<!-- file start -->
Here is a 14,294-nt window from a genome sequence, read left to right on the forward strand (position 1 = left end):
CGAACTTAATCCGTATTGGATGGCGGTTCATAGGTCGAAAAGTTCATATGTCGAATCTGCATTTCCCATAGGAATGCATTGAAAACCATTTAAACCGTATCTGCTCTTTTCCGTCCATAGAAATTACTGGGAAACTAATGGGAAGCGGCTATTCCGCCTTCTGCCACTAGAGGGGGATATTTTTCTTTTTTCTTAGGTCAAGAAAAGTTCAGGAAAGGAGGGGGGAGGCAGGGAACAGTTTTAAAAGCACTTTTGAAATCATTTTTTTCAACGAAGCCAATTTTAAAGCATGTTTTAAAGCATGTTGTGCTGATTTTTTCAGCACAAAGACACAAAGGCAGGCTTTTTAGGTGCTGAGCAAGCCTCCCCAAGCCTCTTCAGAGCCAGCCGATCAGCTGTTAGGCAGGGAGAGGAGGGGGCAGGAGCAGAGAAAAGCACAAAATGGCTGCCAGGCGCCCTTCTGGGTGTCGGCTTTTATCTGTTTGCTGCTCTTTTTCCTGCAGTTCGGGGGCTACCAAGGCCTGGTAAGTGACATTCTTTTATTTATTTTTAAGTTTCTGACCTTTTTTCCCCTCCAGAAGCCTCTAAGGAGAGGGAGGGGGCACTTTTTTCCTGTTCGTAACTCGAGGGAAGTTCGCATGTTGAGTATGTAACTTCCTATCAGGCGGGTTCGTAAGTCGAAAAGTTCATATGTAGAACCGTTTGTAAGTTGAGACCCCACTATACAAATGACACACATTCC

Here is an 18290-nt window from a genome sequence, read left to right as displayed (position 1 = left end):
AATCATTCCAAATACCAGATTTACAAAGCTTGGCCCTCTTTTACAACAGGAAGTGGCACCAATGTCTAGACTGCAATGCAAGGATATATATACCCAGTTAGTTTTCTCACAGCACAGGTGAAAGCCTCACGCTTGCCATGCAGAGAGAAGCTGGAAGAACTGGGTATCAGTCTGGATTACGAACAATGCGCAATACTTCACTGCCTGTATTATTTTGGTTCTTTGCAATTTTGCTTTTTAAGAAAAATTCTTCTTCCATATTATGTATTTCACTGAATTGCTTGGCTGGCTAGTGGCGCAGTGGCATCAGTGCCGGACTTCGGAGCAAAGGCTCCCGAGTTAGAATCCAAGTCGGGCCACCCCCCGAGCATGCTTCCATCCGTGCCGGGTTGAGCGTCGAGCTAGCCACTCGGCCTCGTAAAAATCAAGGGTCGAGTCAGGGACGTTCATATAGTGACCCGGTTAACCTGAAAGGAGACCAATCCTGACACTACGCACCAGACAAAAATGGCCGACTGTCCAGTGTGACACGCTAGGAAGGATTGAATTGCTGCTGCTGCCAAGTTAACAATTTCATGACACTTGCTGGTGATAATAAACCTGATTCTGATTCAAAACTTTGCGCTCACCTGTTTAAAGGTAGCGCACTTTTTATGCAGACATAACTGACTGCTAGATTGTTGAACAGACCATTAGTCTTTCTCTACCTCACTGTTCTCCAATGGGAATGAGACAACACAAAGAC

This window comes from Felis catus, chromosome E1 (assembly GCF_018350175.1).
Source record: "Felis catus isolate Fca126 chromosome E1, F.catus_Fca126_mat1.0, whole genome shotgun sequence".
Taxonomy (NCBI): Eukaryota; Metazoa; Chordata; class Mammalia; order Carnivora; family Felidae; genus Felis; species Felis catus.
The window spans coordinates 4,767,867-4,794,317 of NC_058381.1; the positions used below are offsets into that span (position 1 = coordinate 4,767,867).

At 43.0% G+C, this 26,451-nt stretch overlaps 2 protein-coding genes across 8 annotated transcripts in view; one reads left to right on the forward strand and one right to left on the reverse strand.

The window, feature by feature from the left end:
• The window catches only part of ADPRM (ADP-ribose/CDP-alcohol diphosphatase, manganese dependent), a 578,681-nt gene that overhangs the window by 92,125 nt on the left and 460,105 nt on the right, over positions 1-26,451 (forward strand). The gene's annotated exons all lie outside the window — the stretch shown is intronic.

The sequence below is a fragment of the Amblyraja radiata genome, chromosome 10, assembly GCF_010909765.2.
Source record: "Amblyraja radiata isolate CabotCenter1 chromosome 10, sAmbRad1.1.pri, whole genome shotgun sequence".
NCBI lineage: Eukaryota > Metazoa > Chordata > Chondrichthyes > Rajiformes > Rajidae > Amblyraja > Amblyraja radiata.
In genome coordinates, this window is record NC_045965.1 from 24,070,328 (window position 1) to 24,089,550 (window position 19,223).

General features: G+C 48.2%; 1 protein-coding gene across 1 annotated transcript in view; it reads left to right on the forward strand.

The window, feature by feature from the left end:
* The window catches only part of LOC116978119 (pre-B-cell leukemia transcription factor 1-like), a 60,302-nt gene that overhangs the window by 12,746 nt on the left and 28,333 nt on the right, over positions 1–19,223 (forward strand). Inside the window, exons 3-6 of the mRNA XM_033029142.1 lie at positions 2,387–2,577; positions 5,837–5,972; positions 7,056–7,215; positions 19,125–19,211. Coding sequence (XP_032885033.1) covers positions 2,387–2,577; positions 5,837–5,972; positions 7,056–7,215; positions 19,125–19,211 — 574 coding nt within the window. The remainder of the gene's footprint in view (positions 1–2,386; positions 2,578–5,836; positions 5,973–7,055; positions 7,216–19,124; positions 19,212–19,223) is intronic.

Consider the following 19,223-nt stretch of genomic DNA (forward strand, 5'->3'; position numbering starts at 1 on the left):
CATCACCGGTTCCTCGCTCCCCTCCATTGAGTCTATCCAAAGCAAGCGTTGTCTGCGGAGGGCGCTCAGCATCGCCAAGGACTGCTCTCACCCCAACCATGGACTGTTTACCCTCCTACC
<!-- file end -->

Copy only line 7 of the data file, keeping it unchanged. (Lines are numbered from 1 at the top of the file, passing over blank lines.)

Taxonomy (NCBI): Eukaryota; Metazoa; Chordata; class Mammalia; order Carnivora; family Felidae; genus Felis; species Felis catus.